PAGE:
Most of Tahquitz Canyon belongs to the Agua Caliente band of Cahuilla Indians, but checkerboard parcels at high elevations are in private hands. Because they were considered so inaccessible, Hepburn was able to buy 15 acres at bargain prices over time, including a spot with a waterfall, his childhood dream. Stints as a handyman in town helped cover the bills.

The fight against graffiti and litter united Hepburn with his Agua Caliente neighbors. Last year, the tribe began a major cleanup, evicting trespassers. Hepburn empathized because he had just kicked a homeless couple off one of his properties.

"Can you imagine saying to two people: "I'm sorry, you'll have to move. I just bought your cave," Hepburn said. "But, I did. They had no respect for the land."

Instead of taking another handyman job, Hepburn joined the tribe's canyon cleanup crew last summer. Tribal officials say that he was soon promoted to ranger--more for his way with people than for his mountaineering know-how.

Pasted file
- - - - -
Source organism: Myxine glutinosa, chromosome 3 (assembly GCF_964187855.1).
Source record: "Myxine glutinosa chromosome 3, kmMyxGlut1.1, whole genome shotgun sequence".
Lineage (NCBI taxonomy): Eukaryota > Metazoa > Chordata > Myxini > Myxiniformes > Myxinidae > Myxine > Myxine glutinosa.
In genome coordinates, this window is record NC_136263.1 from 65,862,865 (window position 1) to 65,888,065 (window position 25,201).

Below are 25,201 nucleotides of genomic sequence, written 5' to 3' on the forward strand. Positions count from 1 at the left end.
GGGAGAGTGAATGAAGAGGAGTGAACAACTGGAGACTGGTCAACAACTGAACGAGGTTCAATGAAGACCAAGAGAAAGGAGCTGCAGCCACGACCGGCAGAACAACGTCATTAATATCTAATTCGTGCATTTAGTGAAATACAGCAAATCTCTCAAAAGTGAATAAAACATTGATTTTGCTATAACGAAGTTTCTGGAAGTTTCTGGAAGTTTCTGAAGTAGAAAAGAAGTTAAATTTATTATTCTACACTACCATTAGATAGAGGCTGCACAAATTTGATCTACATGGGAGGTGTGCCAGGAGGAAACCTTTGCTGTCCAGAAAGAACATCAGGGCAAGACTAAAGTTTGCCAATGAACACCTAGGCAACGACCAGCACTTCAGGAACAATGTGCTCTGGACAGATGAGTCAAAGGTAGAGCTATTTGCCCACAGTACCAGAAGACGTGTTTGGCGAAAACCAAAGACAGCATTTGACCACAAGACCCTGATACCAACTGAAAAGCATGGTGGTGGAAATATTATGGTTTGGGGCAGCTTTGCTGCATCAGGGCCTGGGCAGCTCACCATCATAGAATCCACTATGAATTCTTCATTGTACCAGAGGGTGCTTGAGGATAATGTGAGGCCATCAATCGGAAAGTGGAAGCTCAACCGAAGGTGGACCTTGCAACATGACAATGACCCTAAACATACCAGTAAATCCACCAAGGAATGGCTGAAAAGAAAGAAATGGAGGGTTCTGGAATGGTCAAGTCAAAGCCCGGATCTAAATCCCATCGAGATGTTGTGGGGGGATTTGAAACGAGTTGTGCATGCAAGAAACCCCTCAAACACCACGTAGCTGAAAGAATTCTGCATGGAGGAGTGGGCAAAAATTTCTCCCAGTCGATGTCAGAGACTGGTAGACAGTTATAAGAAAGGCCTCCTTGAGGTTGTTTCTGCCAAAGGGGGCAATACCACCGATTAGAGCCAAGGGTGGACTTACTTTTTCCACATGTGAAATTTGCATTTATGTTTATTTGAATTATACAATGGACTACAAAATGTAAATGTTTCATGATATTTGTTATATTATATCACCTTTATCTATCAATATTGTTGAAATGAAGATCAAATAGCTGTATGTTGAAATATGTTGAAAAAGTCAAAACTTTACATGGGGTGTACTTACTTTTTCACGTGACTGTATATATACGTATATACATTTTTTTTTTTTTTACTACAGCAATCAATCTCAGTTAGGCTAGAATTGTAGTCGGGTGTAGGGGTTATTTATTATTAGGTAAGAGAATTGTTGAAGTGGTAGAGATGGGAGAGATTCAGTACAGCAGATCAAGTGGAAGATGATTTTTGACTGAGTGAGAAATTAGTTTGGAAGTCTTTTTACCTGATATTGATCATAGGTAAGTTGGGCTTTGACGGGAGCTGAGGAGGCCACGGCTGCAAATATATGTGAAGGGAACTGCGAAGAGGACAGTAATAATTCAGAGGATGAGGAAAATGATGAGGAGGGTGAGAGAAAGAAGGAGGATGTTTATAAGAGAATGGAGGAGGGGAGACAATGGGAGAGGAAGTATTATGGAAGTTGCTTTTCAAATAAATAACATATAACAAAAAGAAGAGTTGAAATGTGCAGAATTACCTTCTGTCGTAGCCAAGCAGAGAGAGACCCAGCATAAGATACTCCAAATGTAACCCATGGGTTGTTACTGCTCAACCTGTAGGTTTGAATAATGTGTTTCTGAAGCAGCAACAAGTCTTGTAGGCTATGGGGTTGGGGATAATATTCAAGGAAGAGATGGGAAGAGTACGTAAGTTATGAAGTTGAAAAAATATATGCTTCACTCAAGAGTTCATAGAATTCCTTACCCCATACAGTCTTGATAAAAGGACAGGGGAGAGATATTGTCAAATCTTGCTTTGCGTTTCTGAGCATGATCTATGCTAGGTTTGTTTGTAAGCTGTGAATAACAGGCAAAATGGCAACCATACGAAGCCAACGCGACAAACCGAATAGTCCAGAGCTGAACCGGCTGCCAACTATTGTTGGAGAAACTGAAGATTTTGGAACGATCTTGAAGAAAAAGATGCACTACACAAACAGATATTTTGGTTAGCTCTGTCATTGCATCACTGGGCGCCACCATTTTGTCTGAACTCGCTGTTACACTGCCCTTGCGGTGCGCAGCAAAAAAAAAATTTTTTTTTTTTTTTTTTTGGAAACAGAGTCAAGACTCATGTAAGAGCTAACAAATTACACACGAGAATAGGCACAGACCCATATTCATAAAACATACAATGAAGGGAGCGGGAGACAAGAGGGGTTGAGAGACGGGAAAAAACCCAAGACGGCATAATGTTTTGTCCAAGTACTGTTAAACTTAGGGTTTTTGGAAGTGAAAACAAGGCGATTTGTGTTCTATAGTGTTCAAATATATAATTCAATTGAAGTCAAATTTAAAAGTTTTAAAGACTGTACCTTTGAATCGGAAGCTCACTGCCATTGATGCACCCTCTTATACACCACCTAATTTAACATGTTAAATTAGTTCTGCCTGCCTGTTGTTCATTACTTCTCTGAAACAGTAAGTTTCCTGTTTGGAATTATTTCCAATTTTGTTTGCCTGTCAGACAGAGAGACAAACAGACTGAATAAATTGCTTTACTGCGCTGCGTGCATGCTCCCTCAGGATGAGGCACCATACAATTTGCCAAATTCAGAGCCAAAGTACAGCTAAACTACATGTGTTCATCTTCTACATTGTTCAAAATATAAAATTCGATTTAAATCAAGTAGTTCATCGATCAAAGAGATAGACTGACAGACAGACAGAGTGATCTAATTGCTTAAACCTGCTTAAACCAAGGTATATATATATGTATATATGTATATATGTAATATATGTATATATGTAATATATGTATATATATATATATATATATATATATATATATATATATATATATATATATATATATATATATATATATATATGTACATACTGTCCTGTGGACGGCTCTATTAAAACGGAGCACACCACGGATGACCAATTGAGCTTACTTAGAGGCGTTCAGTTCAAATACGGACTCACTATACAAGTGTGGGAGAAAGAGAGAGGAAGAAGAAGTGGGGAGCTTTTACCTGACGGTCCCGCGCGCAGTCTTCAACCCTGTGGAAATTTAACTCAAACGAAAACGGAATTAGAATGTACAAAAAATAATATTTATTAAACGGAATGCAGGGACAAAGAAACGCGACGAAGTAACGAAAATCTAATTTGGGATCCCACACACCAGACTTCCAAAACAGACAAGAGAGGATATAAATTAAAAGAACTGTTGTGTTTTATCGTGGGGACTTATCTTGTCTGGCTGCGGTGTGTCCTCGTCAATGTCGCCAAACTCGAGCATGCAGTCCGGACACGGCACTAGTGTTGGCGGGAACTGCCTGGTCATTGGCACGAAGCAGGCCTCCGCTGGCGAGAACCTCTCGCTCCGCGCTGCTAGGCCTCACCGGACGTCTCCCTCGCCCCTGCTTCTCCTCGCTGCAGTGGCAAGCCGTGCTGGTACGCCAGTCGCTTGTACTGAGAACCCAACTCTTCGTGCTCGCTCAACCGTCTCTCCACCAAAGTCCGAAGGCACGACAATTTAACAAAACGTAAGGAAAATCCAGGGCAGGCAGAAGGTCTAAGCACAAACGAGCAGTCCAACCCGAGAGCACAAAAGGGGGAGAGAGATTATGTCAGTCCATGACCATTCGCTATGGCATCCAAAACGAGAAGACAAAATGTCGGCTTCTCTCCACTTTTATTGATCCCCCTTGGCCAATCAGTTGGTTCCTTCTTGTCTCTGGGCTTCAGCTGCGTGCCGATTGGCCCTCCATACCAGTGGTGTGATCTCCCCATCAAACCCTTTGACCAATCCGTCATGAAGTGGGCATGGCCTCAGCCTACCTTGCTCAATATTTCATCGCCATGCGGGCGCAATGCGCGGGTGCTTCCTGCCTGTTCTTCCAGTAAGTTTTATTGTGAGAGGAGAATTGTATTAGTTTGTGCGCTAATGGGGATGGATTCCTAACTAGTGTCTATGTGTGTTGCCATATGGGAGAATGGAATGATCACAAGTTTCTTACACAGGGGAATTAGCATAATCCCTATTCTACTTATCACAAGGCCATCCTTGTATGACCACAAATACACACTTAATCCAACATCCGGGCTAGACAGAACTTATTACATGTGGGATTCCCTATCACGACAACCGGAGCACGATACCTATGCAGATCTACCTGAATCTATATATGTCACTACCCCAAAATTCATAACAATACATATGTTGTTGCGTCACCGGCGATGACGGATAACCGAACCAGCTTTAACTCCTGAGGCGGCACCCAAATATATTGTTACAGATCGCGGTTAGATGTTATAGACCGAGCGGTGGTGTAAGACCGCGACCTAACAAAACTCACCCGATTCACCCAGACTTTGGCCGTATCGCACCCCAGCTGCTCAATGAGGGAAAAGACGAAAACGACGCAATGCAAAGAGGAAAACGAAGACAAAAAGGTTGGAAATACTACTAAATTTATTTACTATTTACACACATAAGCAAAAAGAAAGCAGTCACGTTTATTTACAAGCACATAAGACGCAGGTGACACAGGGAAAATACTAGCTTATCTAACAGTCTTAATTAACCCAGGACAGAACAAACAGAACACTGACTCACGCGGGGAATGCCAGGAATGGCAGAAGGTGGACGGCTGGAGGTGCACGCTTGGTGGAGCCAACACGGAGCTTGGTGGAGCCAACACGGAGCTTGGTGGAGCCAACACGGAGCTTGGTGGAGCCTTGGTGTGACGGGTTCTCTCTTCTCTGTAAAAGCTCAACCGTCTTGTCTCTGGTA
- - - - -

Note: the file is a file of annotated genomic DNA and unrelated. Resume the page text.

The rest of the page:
"It was because he's personable. He likes to tell stories and do research," said James Taylor, tribal ranger director. "That he lives in Tahquitz is just a bonus."

In his tours, Hepburn rattles off the names of chemicals in desert plants--such as nordihydroguaiaretic acid found in creosote--with the same delight he takes in deciphering ancient languages. Hepburn never went to college and said he learned Greek through a mail-order course while he was stationed at the Marine base in Twentynine Palms.

The book he's been writing for 14 years, "The Revelation of Jesus Christ: An Exegetical and Manual Commentary," is still a work in progress. Hepburn is putting most of his efforts into his ranger job. It seems there comes a time when even biblical scholars on mountaintops start looking toward life in a retirement resort.

"I'm 49 years old. I have to think ahead," he said. "Someday, I'd like to have a house in Palm Springs--that is down in Palm Springs."